Sunday, May 3, 2009
Since the 58-year-old Baltimore Opera Company filed for bankruptcy in March, the future of opera in Charm City has been in question. Enter Giorgio Lalov, a Bulgarian-born impresario who for 20-plus years has headed a touring opera outfit called the Teatro Lirico D'Europa; who happens to live in Baltimore; and who is now seeking to establish a new permanent opera company there, the Baltimore Opera Theater.
Lalov's modus operandi with the Teatro Lirico has involved cost-saving through using inexpensive unknown singers, creating his own sets and costumes, and curtailing rehearsals. (In the standard repertory, he says, more than a week of rehearsal is "a waste of time.") He will have to change considerably to establish a permanent company, which will require him to follow the wage guidelines of the American Guild of Musical Artists, the musicians' union, and for which he will have to hire outside directors as well as conductors. (He will also have to figure out where and what he will be presenting; his plans fluctuate between the Lyric Opera House and the Hippodrome, and his first season may or may not include "Rigoletto," "La Bohème" and "Cavalleria Rusticana/Pagliacci.")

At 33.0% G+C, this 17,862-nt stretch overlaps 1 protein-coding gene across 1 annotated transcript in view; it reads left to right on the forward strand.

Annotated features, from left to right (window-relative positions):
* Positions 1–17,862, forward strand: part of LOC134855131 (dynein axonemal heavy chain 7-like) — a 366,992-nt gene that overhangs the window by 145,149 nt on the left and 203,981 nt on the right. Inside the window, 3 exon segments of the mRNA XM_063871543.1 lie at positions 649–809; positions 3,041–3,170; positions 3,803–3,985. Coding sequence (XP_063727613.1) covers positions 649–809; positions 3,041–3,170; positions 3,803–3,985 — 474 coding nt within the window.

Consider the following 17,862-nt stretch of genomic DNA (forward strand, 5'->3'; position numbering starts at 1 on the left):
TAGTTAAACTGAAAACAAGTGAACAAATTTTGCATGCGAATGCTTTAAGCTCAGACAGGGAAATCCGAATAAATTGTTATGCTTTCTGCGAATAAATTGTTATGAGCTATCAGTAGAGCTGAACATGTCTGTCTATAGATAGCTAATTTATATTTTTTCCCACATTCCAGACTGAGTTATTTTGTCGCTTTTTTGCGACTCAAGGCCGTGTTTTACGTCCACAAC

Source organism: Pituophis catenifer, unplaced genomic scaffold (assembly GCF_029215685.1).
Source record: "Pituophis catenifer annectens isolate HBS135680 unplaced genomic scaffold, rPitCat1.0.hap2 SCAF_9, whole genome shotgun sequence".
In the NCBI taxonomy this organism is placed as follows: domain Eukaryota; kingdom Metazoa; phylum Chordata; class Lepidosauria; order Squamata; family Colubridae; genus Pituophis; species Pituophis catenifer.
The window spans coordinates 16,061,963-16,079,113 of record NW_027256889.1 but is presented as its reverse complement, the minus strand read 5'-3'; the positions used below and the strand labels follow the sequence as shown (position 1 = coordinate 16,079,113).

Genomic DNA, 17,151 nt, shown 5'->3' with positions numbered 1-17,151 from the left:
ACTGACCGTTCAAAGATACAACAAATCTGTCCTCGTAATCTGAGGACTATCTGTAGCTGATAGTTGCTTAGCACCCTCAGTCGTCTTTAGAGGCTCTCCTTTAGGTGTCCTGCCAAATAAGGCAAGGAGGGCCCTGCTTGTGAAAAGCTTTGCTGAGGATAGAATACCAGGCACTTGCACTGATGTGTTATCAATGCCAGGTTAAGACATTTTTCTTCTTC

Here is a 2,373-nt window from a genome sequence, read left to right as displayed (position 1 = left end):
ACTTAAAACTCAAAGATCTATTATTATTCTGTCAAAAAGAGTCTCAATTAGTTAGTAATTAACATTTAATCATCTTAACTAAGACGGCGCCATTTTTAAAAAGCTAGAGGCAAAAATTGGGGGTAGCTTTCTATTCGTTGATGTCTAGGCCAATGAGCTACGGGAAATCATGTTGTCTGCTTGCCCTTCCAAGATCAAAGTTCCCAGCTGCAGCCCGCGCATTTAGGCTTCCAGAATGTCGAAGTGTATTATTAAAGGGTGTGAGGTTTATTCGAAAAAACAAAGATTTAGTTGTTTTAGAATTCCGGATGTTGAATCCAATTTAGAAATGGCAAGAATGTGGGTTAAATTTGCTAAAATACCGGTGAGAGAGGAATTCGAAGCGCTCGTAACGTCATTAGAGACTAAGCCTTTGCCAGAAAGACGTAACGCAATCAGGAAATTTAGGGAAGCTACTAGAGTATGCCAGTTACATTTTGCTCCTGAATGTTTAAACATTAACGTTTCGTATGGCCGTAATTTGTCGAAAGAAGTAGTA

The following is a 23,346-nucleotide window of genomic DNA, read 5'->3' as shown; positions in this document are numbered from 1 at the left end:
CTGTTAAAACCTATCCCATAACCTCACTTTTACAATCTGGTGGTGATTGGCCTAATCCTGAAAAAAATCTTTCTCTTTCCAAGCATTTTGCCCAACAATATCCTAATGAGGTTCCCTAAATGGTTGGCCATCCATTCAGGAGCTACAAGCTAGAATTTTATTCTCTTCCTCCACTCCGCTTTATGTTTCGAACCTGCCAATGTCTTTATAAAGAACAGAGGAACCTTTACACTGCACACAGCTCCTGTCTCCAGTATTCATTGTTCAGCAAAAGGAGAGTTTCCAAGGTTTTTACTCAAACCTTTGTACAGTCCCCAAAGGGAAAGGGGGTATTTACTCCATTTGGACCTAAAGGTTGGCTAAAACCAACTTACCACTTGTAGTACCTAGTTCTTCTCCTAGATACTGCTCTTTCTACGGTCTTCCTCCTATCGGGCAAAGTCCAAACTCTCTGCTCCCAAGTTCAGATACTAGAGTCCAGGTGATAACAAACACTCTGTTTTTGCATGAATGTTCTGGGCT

He certainly intends to get what he can of the Baltimore Opera's leavings, including concrete assets ("I'm trying to get this stuff before the auctions," he says) and many of the company's orchestra and chorus musicians, although it is not clear that these musicians have yet been apprised of the fact. And he plans to save money by keeping administrative costs low. Michael Harrison, the former general director of the Baltimore Opera, "used to have 6, 7 million [dollars]" a year, he says. "I think we can run the whole season on 2 million."
You get what you pay for. Lalov has experience in getting opera onstage, but it remains to be seen whether it's the kind of opera that lingers in the mind and heart-- assuming, that is, that he manages to get his venture off the ground.
-- Anne Midgette